Feature Story

Exchanges and Trading Houses Analyze Traffic by the Millisecond with Cisco Bandwidth Quality Manager

by null

October 29, 2008

By Jason Deign

Exchanges and Trading Houses Analyze Traffic by the Millisecond with Cisco Bandwidth Quality Manager

What is a second worth? Possibly not too much to you or me. But if your business has anything to do with trading on the world's major financial markets, where values can soar or plummet in the blink of an eye, then every second counts. And this poses a bit of a problem for IT managers.

In the era of electronic exchanges, tiny spikes and bottlenecks in network traffic can create delays which compromise the split-second accuracy needed for effective trading. Tracking down these problems has been beyond the reach of any technology-until now, thanks to Cisco Systems, Inc.

While traditional network monitoring systems can only analyze traffic behavior over a minimum of five minutes or so on average, the Cisco Bandwidth Quality Manager (BQM), part of the Cisco Network Application Performance Analysis (NAPA) Solution, can get down to millisecond level.

This means IT managers in stock exchanges and trading houses can now see what is happening to traffic on their network almost on a per-packet basis. Cisco BQM's diagnostics are not limited to watching network behavior, either; it can also provide information on why the delays happen.

"In a highly competitive landscape where time equals money, even the slightest delay on the network can make the difference for our customers between making a trade or not"

— Christian Leis, head of Networks at Deutsche Börse

This is important because network latencies are not always just a matter of bandwidth. With an increasing number of applications traveling over the network, the Quality-of-Service (QoS) policies that govern how traffic is prioritized can also be critical.

"Cisco BQM can find out if the problem is with QoS or bandwidth," says Dave Wetzel, the senior solution marketing manager for Cisco's Network Management Technology Group. "It allows you to run different scenarios to track down problems.

"This means the exchange does not always have to increase its bandwidth to solve a problem; if you change your QoS settings that might fix the problem instead."

The benefit of this approach is clear. Adding bandwidth to a network can be costly and take time. So if a latency problem can be solved by just changing the QoS settings, the business can save money and sort out the problem more quickly.

Cisco BQM started shipping in 2006 and has since been adopted by some of the biggest names in trading, including Deutsche Börse.

Customers have bought into Cisco BQM after an increasing number of trades began to be made automatically, through algorithmic trading processes.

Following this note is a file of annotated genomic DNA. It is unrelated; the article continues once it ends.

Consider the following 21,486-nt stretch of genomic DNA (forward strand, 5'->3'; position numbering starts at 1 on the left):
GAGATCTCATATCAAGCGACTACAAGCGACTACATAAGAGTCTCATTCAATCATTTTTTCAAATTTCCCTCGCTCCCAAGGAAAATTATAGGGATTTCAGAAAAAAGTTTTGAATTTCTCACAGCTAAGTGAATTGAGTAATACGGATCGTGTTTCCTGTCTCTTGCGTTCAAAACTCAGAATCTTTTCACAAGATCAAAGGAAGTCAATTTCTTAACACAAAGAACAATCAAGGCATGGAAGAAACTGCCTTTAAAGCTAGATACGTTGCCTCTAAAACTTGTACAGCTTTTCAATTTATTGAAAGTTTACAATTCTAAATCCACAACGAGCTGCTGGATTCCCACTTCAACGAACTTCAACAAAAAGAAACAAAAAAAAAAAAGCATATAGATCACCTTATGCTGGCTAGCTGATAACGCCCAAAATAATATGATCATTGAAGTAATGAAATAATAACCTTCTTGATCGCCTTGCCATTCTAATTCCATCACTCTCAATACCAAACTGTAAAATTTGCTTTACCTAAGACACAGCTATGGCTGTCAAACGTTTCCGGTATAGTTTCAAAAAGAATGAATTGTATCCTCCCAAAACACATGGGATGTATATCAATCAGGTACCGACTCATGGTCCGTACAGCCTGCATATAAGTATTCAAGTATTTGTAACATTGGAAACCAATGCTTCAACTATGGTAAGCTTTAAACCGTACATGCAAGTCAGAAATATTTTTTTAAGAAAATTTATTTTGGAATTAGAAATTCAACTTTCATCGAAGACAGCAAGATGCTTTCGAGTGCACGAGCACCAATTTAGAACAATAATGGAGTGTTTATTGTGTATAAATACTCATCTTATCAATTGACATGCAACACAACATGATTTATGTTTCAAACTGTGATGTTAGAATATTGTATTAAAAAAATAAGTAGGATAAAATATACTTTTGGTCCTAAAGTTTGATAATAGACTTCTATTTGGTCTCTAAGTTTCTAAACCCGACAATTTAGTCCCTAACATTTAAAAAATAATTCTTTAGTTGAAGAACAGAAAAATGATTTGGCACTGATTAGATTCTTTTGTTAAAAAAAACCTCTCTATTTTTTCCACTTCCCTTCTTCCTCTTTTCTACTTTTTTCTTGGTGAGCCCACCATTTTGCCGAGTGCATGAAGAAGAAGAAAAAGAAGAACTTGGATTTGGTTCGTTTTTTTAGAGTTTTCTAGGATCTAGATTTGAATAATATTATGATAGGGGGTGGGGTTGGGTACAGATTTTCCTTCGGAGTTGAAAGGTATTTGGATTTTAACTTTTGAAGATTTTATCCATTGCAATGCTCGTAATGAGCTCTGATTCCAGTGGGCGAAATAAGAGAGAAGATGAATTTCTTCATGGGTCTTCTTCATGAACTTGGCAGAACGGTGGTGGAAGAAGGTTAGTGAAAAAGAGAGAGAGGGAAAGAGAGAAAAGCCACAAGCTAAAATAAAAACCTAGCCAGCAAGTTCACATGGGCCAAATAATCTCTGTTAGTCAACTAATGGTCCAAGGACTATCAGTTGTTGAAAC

With these trades, any small delays in information transmission over the network can result in unequal trading opportunities for an exchange's clients, which might then be able to claim compensation under their service level agreements.

To get around this, the exchange can use Cisco BQMs to help monitor the market data feed and trading information sent to each of its customers, recording service quality violations to packet-level granularity.

In addition, Cisco BQM allows financial trading businesses to identify areas of concern in their network's performance before launching new applications, in order to see whether bandwidth upgrades might be needed.

Deutsche Börse, the largest exchange organization worldwide, deployed BQM to ensure the success of its Eurex market data service, which marked a significant growth in order and quote volumes and required a low-latency network that would permit swift data dissemination.

Being able to disseminate Eurex market data was seen as a crucial service that would significantly enhance Deutsche Börse's support for algorithmic trading and BQM provided the required visibility into the network by monitoring all traffic with an accuracy of 200 microseconds.

With BQM technology, Deutsche Börse is now able to perform an end-to-end latency analysis from its data centers in Frankfurt to their main access points across the globe.

"In a highly competitive landscape where time equals money, even the slightest delay on the network can make the difference for our customers between making a trade or not," says Christian Leis, head of Networks at Deutsche Börse.

But while Cisco BQM allows organizations such as Deutsche Börse to ensure their customers get network performances well within service level agreement parameters, these same customers are also using the technology for their own purposes.

Large investment banks are keen use Cisco BQM to monitor the performance of their trading networks and uncover the source of service problems.

Given the global nature of banking operations, such deployments could precipitate further use of Cisco BQM in other exchanges, as these find themselves striving to maintain the same level of service delivery as their customers.

So if time is money, milliseconds could soon be the new currency of financial trading.

  • Cisco BQM is part of the Cisco NAPA solution, which uses the intelligence in Cisco networks to provide a broad view of network and application performance, analyzing network data and providing information administrators can act on. To learn more, see www.cisco.com/go/napas.

Jason Deign is a freelance journalist located in Barcelona, Spain.